Sally’s commitment to education and community is encapsulated in her works, including “The Lehrergarten: A Vision for Teacher Education” and “I’ll Meet You in the Field: The Intersection of Education and Community.” She has secured grants, including two exceeding $1 million from the National Science Foundation, aimed at empowering women and girls in math and science.

Dr. Sally Z. Hare’s life story is an ode to wisdom, resilience, and the profound impact one individual can have on education, community, and the pursuit of lifelong learning.




“I offer The ElderGarten as the guide to the field I first discovered in kindergarten, the one the Sufi poet Rumi writes about:”

“Out beyond wrong-doing and right-doing, there is a field… I’ll meet you there.” - Rumi

I have entered that field again and again in my lifetime, but too often, I seem to lose my way back when I leave. My Reader Self writes so I can read my own words, hear my own thinking. As I did that, I understood that the field is – and has always been — there; my difficulty has been seeing my way, as my map is outdated. I need a field guide to being/becoming an Elder.

Sally Z. Hare
Sally Z. Hare

What is an Elder?

The time of Life when one’s hidden wholeness becomes visible. Elder means to live with integrity, undivided between the inner Self and the outer world: soul and role are connected in a seamless flow.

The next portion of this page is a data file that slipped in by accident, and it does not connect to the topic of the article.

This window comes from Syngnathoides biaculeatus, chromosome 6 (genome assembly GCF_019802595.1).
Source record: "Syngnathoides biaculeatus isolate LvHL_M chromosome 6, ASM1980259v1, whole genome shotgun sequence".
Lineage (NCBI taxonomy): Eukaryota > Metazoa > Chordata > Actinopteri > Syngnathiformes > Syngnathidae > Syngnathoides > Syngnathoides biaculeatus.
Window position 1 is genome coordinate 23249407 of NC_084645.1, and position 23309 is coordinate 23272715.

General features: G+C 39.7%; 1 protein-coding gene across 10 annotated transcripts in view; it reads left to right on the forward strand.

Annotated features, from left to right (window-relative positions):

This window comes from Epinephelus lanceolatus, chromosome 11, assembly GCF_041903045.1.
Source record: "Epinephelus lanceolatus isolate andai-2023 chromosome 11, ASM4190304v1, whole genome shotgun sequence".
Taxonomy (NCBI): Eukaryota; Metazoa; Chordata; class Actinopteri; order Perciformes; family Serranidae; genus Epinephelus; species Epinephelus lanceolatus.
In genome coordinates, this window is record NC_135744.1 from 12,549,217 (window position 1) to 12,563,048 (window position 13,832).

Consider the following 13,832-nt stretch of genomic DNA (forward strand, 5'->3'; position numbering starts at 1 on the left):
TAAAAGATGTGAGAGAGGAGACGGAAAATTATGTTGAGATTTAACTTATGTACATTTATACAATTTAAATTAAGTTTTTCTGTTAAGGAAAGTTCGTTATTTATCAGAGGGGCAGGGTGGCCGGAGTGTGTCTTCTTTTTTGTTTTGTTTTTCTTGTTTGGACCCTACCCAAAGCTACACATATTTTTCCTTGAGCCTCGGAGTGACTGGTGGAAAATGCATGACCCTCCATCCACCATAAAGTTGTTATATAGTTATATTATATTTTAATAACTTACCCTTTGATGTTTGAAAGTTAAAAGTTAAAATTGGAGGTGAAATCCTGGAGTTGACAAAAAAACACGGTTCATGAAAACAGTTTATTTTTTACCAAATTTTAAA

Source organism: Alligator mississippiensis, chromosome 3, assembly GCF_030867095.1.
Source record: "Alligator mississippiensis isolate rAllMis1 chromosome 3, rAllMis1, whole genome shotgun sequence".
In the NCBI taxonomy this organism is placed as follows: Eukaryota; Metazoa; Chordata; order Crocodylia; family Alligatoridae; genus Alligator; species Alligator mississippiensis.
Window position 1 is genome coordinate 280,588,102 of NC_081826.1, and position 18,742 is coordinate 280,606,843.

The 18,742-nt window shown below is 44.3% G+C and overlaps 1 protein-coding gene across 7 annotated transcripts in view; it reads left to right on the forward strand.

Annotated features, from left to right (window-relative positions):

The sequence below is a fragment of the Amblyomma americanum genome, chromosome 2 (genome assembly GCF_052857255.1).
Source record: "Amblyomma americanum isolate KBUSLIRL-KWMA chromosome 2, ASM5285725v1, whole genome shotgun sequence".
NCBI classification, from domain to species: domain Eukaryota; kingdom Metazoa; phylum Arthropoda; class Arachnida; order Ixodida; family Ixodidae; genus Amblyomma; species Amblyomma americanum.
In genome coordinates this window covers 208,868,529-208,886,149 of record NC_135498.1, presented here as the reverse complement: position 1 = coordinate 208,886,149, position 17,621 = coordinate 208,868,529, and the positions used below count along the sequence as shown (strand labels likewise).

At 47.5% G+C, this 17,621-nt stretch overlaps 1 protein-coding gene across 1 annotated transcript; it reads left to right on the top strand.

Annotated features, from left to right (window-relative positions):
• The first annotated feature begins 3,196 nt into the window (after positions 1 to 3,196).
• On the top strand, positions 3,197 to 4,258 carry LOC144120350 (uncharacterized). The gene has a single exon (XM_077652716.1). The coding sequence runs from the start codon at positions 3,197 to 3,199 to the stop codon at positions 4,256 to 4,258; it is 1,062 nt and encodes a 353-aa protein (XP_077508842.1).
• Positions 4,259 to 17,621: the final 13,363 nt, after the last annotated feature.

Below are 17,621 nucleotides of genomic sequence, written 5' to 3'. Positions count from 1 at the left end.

Here are some things I notice and want to name as we begin:

  • My adult Self needs an ElderGarten, a space to flourish, to reflect, to play, to learn, to unlearn.
  • That space is not a classroom or a course: it is a journey that is lifelong. Becoming an Elder is a journey, not an objective or a destination.
  • The role of Elder is a gift to be received, not a goal to be achieved
  • The journey is both inner and outer.
  • The journey is not linear; it is Mobius. The journey is a return to the wholeness into which I was born, this time recognizing my birthright gifts and how I embody them in the World.
  • The journey is an individual one;  only I can find my way – and it is too hard to travel alone.
  • The paradox of taking an individual journey in community is that it requires a trustworthy community.
  • The journey is about meaning, but not about finding some universal meaning of life, as I once thought.  No, it is about discovering and uncovering the steppingstones and creating MY meaning.
  • Those steppingstones are the people and the places, the words and the music and the moments, that I have encountered along the way.  They are what the brain scientists tell us we store as individual and distinct moments, what they call event segmentation.  I call them steppingstones – and The ElderGarten offers me an opportunity to retrieve them and examine them in the Light of Now and see what’s there.
  • The journey does not start at a particular age or stage; it begins when we recognize that we are mortal – and that life in human form is ephemeral, impermanent.  We may get glimpses  of our mortality at a very young age,  but it is often in young adulthood that we grasp this reality and begin the lifelong seeking of wholeness
  • I need practices to prepare me for the journey and deepen my resilience.